“When to Claim a Widow/Widower Social Security Survivor Benefit Can Be a Challenge” – This week’s column presents widow/widower choices with respect to the Social Security widow/widow benefit.
The previous week’s FEDZONE column discussed how the finances of the surviving spouse of a deceased federal employee or retiree can suffer. The column presented some suggestions and actions that the surviving spouse can perform to order to minimize the monetary impact of their spouse’s death. This week’s column presents widow/widower choices with respect to the Social Security widow/widow benefit.
It is not uncommon today that with married couples, both spouses have worked a sufficient number of years in Social Security-covered employment to the extent that each spouse is entitled to claim his or her own Social Security monthly retirement benefit. With many couples, each spouse will receive more of a monthly benefit claiming his or her own monthly Social Security retirement benefit rather than claiming half of the other spouse’s monthly benefit. By each spouse claiming their monthly benefit, the couple will maximize their lifetime Social Security benefits. On the other hand, there is the option of the spousal benefit in which if one spouse’s Social Security monthly retirement benefit is significantly higher than the other spouse’s monthly retirement benefit, then the other spouse can receive 50 percent of the ‘higher earning” spouse’s benefit. In order for this to happen, the “higher earning” spouse’s monthly benefit has to be at least twice as much as the other spouse’s (the “lower earning” spouse) benefit. The following two examples illustrate:
Example 1. William, age 68, is receiving his monthly Social Security retirement benefit of $3,500. His wife, Carla, age 66, is receiving her monthly Social Security benefit of $2,100 per month. Carla is not eligible to receive half of William’s monthly Social Security retirement benefit because her monthly benefit of $2,100 is more than half of William’s monthly benefit of $3,500 (50 percent of $3,500 equals $1,750).
Example 2. Cynthia, age 67, is receiving her monthly Social Security benefit of $3,000. Her husband Peter, also age 67, has worked a limited number of years in Social Security-covered employment. His Social Security monthly benefit is $1,000. Since half of Cynthia’s Social Security monthly benefit ($1,500) is more than Peter’s own monthly benefit of $1,000, Peter is collecting on one-half of Cynthia’s Social Security monthly benefit.
Options for the Surviving Spouse When the First Spouse Dies
What happens when the first spouse dies? The result is that only one Social Security monthly retirement benefit will be paid to the surviving spouse. That monthly retirement benefit check will be equal to the higher of: (1) The deceased spouse’s Social Security monthly retirement benefit; or (2) The surviving spouse’s own monthly retirement benefit. In other words, the surviving spouse is eligible to receive only one monthly Social Security check following the death of their spouse. For some married couples who depend on retirement-type income coming from each spouse, this could cause some cash flow problems for the surviving spouse as one source of their retirement income will be gone.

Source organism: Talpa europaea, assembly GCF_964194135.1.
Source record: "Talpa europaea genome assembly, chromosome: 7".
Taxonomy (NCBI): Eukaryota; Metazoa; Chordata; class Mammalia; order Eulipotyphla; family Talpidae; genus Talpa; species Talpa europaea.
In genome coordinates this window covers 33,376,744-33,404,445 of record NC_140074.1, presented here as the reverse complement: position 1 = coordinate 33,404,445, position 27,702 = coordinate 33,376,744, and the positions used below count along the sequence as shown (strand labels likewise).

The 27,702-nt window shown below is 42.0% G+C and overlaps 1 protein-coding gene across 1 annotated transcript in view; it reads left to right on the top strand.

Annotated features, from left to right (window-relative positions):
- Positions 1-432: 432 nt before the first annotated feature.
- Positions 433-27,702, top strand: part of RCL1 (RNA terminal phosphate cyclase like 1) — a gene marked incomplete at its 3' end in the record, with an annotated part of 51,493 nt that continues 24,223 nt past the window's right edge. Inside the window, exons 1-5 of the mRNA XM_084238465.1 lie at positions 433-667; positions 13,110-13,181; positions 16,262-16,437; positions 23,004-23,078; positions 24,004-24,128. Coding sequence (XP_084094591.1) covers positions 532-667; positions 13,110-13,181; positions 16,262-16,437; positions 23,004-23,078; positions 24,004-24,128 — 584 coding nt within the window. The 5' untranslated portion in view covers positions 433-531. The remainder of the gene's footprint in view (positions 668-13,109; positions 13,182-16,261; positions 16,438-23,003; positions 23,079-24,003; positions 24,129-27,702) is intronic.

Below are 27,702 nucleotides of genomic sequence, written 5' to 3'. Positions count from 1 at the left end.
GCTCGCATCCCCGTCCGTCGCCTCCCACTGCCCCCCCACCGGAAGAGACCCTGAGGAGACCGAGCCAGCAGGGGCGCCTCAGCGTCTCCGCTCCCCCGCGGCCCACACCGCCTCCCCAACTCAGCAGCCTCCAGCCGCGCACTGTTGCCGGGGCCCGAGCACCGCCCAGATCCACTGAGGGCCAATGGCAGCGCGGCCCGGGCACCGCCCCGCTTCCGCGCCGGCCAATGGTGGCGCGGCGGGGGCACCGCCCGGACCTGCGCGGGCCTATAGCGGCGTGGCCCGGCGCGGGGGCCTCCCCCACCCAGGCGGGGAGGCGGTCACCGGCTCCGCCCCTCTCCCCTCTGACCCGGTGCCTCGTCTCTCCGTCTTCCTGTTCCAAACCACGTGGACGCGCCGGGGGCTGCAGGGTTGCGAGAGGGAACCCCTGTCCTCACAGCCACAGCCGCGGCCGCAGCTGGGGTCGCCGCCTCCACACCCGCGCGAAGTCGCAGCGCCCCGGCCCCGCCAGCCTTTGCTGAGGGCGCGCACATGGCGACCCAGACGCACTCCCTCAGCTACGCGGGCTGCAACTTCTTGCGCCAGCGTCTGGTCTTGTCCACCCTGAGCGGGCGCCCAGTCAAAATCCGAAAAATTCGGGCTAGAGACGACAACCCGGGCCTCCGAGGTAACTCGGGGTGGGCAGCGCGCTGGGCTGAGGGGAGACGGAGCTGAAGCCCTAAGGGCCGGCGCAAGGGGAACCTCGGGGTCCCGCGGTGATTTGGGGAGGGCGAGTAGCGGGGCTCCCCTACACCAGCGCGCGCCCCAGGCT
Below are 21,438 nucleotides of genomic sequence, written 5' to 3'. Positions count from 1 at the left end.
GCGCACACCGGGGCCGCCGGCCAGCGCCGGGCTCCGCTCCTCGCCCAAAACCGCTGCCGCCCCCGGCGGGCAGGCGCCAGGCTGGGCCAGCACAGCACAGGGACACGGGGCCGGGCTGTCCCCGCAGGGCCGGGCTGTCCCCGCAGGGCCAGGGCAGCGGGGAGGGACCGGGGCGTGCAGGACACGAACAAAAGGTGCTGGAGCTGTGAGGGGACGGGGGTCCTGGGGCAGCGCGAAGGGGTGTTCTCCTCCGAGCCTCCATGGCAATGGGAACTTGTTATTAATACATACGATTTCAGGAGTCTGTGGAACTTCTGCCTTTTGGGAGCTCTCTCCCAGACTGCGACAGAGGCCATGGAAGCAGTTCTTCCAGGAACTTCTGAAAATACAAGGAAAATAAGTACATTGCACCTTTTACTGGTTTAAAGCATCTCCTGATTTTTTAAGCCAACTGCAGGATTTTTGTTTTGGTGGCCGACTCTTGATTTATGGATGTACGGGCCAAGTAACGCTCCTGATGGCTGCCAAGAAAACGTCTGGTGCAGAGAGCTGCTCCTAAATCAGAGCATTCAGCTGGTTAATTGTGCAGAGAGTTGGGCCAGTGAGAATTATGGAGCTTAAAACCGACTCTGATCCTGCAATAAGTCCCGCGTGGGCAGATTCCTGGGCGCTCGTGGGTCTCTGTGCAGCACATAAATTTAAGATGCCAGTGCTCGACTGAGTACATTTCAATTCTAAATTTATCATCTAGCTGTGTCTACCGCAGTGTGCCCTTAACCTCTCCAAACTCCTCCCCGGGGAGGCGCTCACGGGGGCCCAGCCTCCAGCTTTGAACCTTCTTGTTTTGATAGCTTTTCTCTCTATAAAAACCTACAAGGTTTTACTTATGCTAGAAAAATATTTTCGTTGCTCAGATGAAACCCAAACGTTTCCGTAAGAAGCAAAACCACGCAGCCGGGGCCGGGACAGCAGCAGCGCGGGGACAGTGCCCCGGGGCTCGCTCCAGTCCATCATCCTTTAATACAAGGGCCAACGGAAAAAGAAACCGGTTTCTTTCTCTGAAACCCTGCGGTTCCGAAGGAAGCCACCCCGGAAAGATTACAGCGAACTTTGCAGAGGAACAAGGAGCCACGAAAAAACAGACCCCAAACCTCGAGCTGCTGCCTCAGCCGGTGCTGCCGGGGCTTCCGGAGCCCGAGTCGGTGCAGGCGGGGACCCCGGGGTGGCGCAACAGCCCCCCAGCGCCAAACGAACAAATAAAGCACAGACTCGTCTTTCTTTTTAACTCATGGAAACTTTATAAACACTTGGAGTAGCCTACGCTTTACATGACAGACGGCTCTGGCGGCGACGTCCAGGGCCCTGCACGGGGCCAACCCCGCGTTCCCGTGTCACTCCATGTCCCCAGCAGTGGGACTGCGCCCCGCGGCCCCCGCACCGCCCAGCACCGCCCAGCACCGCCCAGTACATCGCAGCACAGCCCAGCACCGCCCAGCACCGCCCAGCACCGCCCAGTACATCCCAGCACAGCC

The surviving spouse has to decide as to when to claim his or her Social Security monthly survivor benefit. The challenge is that if the surviving spouse is entitled to their own benefit, should they claim that benefit initially and switch to the survivor benefit later? The following example illustrates:
Example 3. Jan, age 62, is a recent widow. Her spouse Ken died in January 2022, also at age 62. Neither spouse had yet claimed Social Security retirement benefits. Jan’s Social Security monthly benefit at her full retirement age of 67 years is $1,400. If she elects to start receiving her Social Security monthly retirement benefit at age 62, the benefit will be reduced by 30 percent (age reduction penalty for starting before her full retirement age of 67), to $910 per month. Ken’s Social Security benefit at his full retirement age of 67 is $2,500. Jan can either: (1) Start receiving her benefit of $910 per month and when she reaches age 67, switch to her widow benefit of $2,500 per month; or (2) Elect to immediately receive at age 62 the widow benefit of $2,500 less the age penalty. The age penalty will be imposed because Jan is younger than her full retirement age of 67. The age penalty (to learn more about the age penalty and how it is computed, click here.) would be $2,500 less ($2,500 times 0.2034 or $508) equals $1,992. She can then elect to switch her monthly at age 70. By delaying her own Social Security benefit to age 70, she would get the maximum possible 24 percent more compared to had she started receiving her benefit starting at age 67, her full retirement age. As it turns out, with a full retirement age monthly benefit of $1,400, her monthly benefit at age 70 would be $1,776 over $200 less per month than $1,992 which is the full widow benefit. In short, Jan is better off taking the widow benefit at age 62 and not switching to her Social Security monthly benefit when she reaches her full retirement age or later.
Surviving benefit options, including widow/widower benefits, are explained on the Social Security web site here.
The following is a list of Social Security survivor benefit options for widows/widowers:
- A surviving spouse receiving his or her own monthly Social Security retirement benefit will automatically convert to a widow/widower (survivor) benefit after the Social Security Administration receives the report of the other spouse’s death.